Dawn is lighting the dewy flanks of Old Town Club’s second tee when Pete the dog takes off for his first morning romp, blazing over a fairway rise to where maintenance crews are already mowing greens and raking bunkers.
“This is one of Pete’s favorite tricks,” says Bryant Evans, 34, Director of Agronomy at Old Town, a Perry Maxwell gem in northwest Winston-Salem, North Carolina. “It’s all a big game for Pete, designed to try and make us chase him. Give him a minute, he’ll be back with something he’s swiped from the staff. I promise you.”
Sure enough, seconds later, Pete bounds back carrying a crew member’s fluorescent yellow glove in his mouth, making a pair of joyful loops around the boss’ cart as if daring him to give chase.
“Okay, Pete,” Evans calls out. “Time to go to work. Load up.”
The young Australian shepherd responds by dropping the glove and leaping into the passenger seat of Evan’s maintenance cart, flopping down beside his master to slurp from a pint glass of water attached to the floor.
“This probably wouldn’t have been possible six months ago,” Evans allows with a chuckle. “But Pete’s a quick learner, probably smarter than his owner. We’re really both still learning. He’s come a long way since November when we had to chase him. Remember that?”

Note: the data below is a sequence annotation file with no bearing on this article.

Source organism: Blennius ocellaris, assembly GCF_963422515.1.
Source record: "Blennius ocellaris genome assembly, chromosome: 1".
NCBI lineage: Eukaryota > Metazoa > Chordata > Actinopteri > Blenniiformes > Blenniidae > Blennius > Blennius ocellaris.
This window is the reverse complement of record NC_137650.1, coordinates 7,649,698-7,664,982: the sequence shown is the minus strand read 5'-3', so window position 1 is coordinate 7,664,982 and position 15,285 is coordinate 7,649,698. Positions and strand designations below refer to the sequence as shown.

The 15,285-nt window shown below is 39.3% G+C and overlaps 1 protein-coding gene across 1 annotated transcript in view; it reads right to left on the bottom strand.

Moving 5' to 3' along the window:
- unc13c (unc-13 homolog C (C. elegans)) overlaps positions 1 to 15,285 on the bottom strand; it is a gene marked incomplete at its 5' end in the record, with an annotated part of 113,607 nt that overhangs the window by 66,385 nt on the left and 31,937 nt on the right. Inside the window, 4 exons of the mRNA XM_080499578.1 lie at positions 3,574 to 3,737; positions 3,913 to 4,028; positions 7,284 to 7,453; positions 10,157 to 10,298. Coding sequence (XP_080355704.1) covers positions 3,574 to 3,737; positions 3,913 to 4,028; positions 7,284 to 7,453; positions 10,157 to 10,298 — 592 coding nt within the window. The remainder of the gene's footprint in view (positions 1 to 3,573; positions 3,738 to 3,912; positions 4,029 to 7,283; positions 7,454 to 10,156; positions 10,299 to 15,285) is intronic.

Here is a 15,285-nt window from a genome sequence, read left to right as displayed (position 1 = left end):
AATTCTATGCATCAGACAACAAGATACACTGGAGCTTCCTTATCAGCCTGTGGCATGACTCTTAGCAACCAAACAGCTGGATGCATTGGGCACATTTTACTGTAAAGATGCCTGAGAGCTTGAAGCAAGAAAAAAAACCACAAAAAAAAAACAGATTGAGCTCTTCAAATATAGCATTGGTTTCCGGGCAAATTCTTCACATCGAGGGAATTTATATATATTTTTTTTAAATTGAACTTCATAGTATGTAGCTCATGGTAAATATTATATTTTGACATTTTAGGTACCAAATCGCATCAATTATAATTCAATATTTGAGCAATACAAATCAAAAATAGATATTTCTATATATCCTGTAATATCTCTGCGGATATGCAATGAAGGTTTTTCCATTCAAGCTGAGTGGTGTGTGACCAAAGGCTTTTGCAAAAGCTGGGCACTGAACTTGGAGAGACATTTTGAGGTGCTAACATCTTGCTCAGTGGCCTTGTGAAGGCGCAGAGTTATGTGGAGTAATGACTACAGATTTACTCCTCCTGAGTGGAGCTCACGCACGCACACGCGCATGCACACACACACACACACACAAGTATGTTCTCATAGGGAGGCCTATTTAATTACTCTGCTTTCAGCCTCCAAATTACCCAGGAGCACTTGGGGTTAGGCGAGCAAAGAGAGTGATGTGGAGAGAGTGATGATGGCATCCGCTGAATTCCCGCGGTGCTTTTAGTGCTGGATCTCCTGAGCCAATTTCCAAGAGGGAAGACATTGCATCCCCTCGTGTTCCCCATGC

Who could forget it? On an equally golden morning the previous November, as crews were prepping Old Town for one of the final tournaments of the season, Pete was a white blur rocketing around the golf course, blissfully oblivious to his master’s commands, at one point stealing a staffer’s radio from his cart and leading two assistants on a merry chase over the course that took almost half an hour to play out.
But time and patience – and no small amount of training with tasty snacks – have begun to pay dividends for Pete and Bryant, a pair of working pals following a storied tradition that dates from a time when greenskeepers realized that herding dogs made ideal companions and superb protectors of the turf.
Dogs on golf courses, of course, have been a valued tradition in the United Kingdom since the days of the feathery ball. It’s the rare British club today that doesn’t have a superintendent dog or two somewhere on the premises or at least a dog-friendly policy that permits members to bring their well-mannered pooches to the club for social interaction. Many even allow dogs to accompany their owners on the course.
“In many instances, our golf dogs are better behaved – and significantly more knowledgeable about the game – than many of our members,” Charles Churchill, longtime president of Westward Ho! Golf Club [Royal North Devon], wryly quipped some years ago to this reporter during a round with his regular companions on the links, a pair of beloved labs (one black, one white) named “Mashie” and “Niblick.”
Welcome evidence of this growing phenomenon in America revealed itself in 2011 when the Golf Course Superintendents Association of America rolled out its first “Dog Days of Golf” calendar featuring a dozen or so photogenic “Super Dogs” that instantly struck gold with GCSAA members and golfers across America.
“We originally thought it was just a nice way to honor the unique working relationship superintendents enjoy with their dogs,” says Scott Hollister, editor-in-chief of Golf Course Management. “We were pleasantly surprised by the reaction. To say the least, it took off like gangbusters.”